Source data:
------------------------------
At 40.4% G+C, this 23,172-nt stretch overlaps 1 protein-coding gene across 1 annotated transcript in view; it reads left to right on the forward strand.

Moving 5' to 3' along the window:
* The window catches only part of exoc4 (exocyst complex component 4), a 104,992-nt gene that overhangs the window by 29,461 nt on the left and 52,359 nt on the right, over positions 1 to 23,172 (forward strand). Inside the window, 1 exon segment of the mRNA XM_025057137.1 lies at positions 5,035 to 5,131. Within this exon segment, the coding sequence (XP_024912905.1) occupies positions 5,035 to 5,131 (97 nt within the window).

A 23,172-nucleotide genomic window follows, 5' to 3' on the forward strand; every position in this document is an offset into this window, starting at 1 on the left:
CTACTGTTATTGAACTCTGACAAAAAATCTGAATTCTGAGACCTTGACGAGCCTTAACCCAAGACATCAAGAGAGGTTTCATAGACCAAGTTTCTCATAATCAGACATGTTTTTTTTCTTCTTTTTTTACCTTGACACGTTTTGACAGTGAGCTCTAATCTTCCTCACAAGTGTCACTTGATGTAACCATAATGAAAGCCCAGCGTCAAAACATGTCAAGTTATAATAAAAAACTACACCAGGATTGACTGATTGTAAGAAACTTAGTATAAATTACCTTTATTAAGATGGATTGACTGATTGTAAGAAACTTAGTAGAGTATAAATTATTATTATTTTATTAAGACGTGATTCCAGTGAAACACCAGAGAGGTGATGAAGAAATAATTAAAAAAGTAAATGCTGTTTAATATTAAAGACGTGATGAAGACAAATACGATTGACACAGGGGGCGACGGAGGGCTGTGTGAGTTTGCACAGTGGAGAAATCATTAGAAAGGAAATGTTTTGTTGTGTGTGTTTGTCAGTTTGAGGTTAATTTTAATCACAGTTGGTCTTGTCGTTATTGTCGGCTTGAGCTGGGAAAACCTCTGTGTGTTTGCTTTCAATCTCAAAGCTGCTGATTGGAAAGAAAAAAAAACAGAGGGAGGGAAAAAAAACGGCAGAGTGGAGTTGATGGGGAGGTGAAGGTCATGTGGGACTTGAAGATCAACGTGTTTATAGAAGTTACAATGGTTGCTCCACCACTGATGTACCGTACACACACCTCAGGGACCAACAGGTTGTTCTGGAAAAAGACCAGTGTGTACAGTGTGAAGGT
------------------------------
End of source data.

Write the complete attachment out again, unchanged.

At 40.4% G+C, this 23,172-nt stretch overlaps 1 protein-coding gene across 1 annotated transcript in view; it reads left to right on the forward strand.

Moving 5' to 3' along the window:
* The window catches only part of exoc4 (exocyst complex component 4), a 104,992-nt gene that overhangs the window by 29,461 nt on the left and 52,359 nt on the right, over positions 1 to 23,172 (forward strand). Inside the window, 1 exon segment of the mRNA XM_025057137.1 lies at positions 5,035 to 5,131. Within this exon segment, the coding sequence (XP_024912905.1) occupies positions 5,035 to 5,131 (97 nt within the window).

A 23,172-nucleotide genomic window follows, 5' to 3' on the forward strand; every position in this document is an offset into this window, starting at 1 on the left:
CTACTGTTATTGAACTCTGACAAAAAATCTGAATTCTGAGACCTTGACGAGCCTTAACCCAAGACATCAAGAGAGGTTTCATAGACCAAGTTTCTCATAATCAGACATGTTTTTTTTCTTCTTTTTTTACCTTGACACGTTTTGACAGTGAGCTCTAATCTTCCTCACAAGTGTCACTTGATGTAACCATAATGAAAGCCCAGCGTCAAAACATGTCAAGTTATAATAAAAAACTACACCAGGATTGACTGATTGTAAGAAACTTAGTATAAATTACCTTTATTAAGATGGATTGACTGATTGTAAGAAACTTAGTAGAGTATAAATTATTATTATTTTATTAAGACGTGATTCCAGTGAAACACCAGAGAGGTGATGAAGAAATAATTAAAAAAGTAAATGCTGTTTAATATTAAAGACGTGATGAAGACAAATACGATTGACACAGGGGGCGACGGAGGGCTGTGTGAGTTTGCACAGTGGAGAAATCATTAGAAAGGAAATGTTTTGTTGTGTGTGTTTGTCAGTTTGAGGTTAATTTTAATCACAGTTGGTCTTGTCGTTATTGTCGGCTTGAGCTGGGAAAACCTCTGTGTGTTTGCTTTCAATCTCAAAGCTGCTGATTGGAAAGAAAAAAAAACAGAGGGAGGGAAAAAAAACGGCAGAGTGGAGTTGATGGGGAGGTGAAGGTCATGTGGGACTTGAAGATCAACGTGTTTATAGAAGTTACAATGGTTGCTCCACCACTGATGTACCGTACACACACCTCAGGGACCAACAGGTTGTTCTGGAAAAAGACCAGTGTGTACAGTGTGAAGGT